Obama’s Health Insurance Overhaul a Winner in 2018 Midterms

WASHINGTON (AP) — The personality looming over the 2018 midterms was President Donald Trump. The issue was health care, the top concern for voters as they decided how to cast their ballots.

This week’s election showed a nation increasingly — if belatedly — in step with former President Barack Obama’s approach to it.

Health care was the top issue for about one-fourth of voters, ahead of immigration and jobs and the economy, according to VoteCast, a nationwide survey of more than 115,000 voters and about 22,000 nonvoters conducted for The Associated Press by NORC at the University of Chicago.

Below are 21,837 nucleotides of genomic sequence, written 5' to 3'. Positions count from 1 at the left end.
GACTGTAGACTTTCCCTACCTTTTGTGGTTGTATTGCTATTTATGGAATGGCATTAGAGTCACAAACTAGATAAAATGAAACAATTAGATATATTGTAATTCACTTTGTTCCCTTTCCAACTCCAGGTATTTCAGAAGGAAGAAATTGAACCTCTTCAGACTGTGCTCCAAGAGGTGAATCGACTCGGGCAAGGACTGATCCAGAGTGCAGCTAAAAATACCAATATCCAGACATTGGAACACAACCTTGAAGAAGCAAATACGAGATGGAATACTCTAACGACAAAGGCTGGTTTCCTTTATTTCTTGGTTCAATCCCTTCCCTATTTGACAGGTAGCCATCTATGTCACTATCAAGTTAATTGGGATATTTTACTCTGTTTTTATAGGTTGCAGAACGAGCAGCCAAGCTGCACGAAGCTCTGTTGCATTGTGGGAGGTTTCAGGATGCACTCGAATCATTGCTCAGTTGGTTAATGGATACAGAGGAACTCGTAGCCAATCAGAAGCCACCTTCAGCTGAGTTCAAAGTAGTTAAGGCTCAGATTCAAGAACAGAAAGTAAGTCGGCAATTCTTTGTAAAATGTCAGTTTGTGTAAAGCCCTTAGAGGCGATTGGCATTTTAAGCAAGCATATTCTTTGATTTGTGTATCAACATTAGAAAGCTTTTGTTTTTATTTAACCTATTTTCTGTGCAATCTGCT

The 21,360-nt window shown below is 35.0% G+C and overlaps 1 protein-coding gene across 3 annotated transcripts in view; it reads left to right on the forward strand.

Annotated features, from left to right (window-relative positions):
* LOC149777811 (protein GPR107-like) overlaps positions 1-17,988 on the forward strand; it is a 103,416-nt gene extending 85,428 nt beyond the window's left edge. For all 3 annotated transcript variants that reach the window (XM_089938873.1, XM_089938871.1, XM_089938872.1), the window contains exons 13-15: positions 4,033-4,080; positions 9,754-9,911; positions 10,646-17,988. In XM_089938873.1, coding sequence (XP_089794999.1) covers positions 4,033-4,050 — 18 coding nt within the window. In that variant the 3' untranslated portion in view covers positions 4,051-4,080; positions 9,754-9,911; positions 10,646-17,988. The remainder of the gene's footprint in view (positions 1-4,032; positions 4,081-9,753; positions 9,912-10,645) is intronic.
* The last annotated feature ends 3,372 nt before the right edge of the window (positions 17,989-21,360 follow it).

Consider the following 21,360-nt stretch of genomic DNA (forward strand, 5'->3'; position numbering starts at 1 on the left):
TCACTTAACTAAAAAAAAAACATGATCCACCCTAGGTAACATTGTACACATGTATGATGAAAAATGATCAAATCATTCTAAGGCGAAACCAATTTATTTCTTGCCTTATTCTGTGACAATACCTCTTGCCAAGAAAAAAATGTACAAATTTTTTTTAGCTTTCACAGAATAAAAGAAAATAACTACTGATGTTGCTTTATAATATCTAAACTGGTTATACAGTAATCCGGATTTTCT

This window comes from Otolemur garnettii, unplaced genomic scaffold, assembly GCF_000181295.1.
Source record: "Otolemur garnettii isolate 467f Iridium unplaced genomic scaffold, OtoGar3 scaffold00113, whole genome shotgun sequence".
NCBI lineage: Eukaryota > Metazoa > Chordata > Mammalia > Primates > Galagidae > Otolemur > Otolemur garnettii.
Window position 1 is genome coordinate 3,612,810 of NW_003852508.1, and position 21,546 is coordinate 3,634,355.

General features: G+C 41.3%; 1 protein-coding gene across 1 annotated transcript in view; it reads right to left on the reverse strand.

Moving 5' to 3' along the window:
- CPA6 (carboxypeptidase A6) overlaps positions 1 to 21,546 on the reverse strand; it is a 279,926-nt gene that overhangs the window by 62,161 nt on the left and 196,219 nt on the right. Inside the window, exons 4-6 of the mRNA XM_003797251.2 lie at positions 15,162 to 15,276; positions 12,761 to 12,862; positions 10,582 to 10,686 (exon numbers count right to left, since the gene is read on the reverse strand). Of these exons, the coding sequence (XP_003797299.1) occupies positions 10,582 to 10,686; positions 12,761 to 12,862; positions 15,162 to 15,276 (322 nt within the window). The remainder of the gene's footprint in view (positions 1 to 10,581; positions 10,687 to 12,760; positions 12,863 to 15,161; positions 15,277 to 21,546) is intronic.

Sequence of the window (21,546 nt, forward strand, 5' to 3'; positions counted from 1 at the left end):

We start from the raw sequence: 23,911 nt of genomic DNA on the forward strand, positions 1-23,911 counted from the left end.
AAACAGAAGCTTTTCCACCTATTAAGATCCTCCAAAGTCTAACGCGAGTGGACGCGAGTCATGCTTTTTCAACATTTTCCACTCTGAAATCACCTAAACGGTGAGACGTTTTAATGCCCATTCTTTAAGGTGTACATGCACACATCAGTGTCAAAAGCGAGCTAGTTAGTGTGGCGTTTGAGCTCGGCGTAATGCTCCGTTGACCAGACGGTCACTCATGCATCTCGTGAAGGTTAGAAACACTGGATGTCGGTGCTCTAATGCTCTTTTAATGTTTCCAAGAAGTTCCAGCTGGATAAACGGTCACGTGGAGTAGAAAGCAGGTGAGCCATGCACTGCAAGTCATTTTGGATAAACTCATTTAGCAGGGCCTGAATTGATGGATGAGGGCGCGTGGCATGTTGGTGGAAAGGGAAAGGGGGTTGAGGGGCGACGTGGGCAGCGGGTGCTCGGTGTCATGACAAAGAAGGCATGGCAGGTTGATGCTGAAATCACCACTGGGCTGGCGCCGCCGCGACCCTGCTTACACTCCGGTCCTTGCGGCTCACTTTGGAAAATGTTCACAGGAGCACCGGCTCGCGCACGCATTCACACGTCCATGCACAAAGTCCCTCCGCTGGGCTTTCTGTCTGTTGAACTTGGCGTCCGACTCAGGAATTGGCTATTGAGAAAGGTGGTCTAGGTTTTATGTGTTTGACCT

Those most concerned with health care supported Democratic candidates overwhelmingly, helping the party claim the House.

While Republicans’ hold on the Senate grew, putting Democrats in control of the lower chamber makes it even less likely that Trump will be able to undo Obama’s overhaul, which created subsidized coverage for some lower-income people, allowed states to expand Medicaid coverage for others with the federal government picking up most of the cost, and barred insurers from discriminating against people with pre-existing medical conditions.

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